Ramin Mostaghim. "Iranians Rally to Support Iraq; Some Blame U.S. for Sunni Insurgency." Los Angeles Times, June 24, 2014. http://www.latimes.com/world/middleeast/la-fg-iran-volunteers-militants-iraq-20140624-story.html.

7.

Soner Cagaptay, James F. Jeffrey, and Mehdi Khalaji. "Iran Won't Give Up on Its Revolution." New York Times, op-ed, April 26, 2015.

8.

http://www.nytimes.com/2014/11/21/world/middleeast/iran-us-nuclear-talks.html?_r=0.

9.

Thomas Erdbrink, "Post-Deal Iran Reappraising 'Great Satan'" New York Times, September 18, 2015.

10.

The text of the section on Iran can be found at https://www.state.gov/j/ct/rls/crt/2016/index.htm.

11.

Director of National Intelligence Dan Coats. Statement for the Record. Worldwide Threat Assessment of the US Intelligence Community. Senate Select Committee on Intelligence. May 11, 2017.

12.

The other two countries still on the terrorism list are Syria and Sudan.

13.

http://nationalinterest.org/blog/the-buzz/iranians-are-terrified-irans-isis-nightmare-10856.

14.

http://www.newyorker.com/reporting/2013/09/30/130930fa_fact_filkins?printable=true&currentPage=all.

15.

Al Jazeera, August 20, 2016.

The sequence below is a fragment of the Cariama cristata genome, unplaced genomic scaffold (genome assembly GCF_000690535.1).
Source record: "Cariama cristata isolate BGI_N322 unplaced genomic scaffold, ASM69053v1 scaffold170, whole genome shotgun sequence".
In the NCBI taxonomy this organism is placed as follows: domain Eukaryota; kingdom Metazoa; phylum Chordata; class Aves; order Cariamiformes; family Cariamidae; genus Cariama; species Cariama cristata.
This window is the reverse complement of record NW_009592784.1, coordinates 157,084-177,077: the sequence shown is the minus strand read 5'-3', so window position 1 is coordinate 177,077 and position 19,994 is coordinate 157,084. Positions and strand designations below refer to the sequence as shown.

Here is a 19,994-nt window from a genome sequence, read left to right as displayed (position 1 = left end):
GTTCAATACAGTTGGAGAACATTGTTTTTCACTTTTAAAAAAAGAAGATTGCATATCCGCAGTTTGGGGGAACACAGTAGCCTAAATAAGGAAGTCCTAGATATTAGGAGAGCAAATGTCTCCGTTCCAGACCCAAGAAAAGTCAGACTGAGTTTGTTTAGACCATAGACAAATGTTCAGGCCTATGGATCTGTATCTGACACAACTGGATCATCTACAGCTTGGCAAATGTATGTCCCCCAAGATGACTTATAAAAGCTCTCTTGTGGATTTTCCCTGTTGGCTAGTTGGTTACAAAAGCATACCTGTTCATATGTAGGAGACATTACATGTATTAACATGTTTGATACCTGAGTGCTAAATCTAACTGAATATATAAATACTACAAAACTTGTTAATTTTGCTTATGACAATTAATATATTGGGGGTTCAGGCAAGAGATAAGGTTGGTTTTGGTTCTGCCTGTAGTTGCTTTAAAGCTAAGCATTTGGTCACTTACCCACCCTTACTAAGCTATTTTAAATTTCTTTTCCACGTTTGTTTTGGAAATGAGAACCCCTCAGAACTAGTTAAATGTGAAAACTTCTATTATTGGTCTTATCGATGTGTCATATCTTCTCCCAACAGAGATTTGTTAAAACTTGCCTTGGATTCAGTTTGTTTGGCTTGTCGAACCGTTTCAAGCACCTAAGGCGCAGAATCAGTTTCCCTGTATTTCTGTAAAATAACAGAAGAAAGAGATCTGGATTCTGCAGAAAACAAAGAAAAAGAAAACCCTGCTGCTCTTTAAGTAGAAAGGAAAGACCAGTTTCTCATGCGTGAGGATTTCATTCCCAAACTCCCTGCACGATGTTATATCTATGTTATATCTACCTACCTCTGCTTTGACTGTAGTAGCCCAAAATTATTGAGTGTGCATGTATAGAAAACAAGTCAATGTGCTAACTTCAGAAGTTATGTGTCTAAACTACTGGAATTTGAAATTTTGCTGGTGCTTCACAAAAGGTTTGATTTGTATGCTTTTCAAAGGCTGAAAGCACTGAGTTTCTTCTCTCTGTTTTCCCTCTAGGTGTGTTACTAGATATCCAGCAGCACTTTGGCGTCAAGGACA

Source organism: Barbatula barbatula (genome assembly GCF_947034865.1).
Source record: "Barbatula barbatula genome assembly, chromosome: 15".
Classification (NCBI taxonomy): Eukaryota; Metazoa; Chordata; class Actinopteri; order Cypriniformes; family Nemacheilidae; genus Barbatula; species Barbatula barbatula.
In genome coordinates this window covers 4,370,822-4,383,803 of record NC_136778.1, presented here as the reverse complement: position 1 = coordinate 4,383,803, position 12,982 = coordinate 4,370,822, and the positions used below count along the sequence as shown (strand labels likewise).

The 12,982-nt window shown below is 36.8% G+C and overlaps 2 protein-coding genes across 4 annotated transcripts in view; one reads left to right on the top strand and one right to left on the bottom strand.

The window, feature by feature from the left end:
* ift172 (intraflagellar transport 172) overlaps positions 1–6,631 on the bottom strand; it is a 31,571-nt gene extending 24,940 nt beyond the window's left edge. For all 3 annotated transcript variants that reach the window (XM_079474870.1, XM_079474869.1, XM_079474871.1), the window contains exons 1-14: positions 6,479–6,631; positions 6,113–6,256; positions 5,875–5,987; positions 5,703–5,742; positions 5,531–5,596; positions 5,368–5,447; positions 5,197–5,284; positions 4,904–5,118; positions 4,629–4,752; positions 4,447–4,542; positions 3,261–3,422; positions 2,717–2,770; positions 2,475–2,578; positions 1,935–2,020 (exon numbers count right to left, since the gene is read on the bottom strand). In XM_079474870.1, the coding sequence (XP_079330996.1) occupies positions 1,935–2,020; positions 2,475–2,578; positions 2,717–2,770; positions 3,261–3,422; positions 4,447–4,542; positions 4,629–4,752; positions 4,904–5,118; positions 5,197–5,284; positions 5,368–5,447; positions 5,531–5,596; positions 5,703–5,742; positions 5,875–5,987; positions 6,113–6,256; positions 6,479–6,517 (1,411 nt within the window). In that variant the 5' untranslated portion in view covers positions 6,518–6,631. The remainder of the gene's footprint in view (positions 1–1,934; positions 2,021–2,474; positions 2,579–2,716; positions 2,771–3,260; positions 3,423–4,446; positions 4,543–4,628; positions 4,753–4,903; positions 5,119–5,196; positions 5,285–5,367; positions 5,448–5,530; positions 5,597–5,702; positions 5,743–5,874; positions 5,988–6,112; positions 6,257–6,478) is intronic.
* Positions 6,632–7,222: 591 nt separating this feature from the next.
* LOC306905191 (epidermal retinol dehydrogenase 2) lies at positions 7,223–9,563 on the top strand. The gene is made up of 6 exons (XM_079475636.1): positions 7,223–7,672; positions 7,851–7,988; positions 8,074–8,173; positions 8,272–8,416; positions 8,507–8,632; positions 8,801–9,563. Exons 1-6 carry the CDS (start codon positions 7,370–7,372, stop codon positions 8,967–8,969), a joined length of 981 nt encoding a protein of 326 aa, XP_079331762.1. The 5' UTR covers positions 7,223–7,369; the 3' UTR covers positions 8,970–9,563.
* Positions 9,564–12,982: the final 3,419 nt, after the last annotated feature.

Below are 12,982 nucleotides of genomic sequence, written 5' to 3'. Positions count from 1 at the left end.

16.

Farzin Nadimi. "How Iran's Revived Weapons Exports Could Boost its Proxies." Washington Institute for Near East Policy, August 17, 2015.

17.

See, for example. http://www.newsweek.com/what-are-iranians-doing-iraq-303107. Also reported in author conversations with U.S. and Iraq and Afghan officials, 2009-2015.

18.

http://www.theguardian.com/commentisfree/2010/oct/26/iran-cash-payments-to-afghanistan.

19.

http://www.crethiplethi.com/subversion-and-exporting-the-islamic-revolution-in-latin-america/islamic-countries/iran-islamic-countries/2012/.

20.

http://www.globalresearch.ca/geopolitical-shift-iran-to-become-full-member-of-the-shanghai-cooperation-organization-sco/5465355.

21.

More extensive information on Iran's nuclear program can be found in CRS Report R43333, Iran Nuclear Agreement, by [author name scrubbed] and [author name scrubbed].

22.

In November 2006, the IAEA, at U.S. urging, declined to provide technical assistance to the Arak facility on the grounds that it was likely for proliferation purposes.

23.

White House Office of the Press Secretary. Statement by the President on the Iran Nuclear Deal. January 12, 2018.

24.

"Leader Says West Knows Iran Not Seeking 'Nuclear Weapons,'" Vision of the Islamic Republic of Iran Network, February 22, 2012.

25.

The February 25, 2011, IAEA report listed Iran's declared nuclear sites as well as a summary of all the NPT obligations Iran is not meeting. IAEA report of February 25, 2011. http://lewis.armscontrolwonk.com/files/2011/02/gov2011-7.pdf.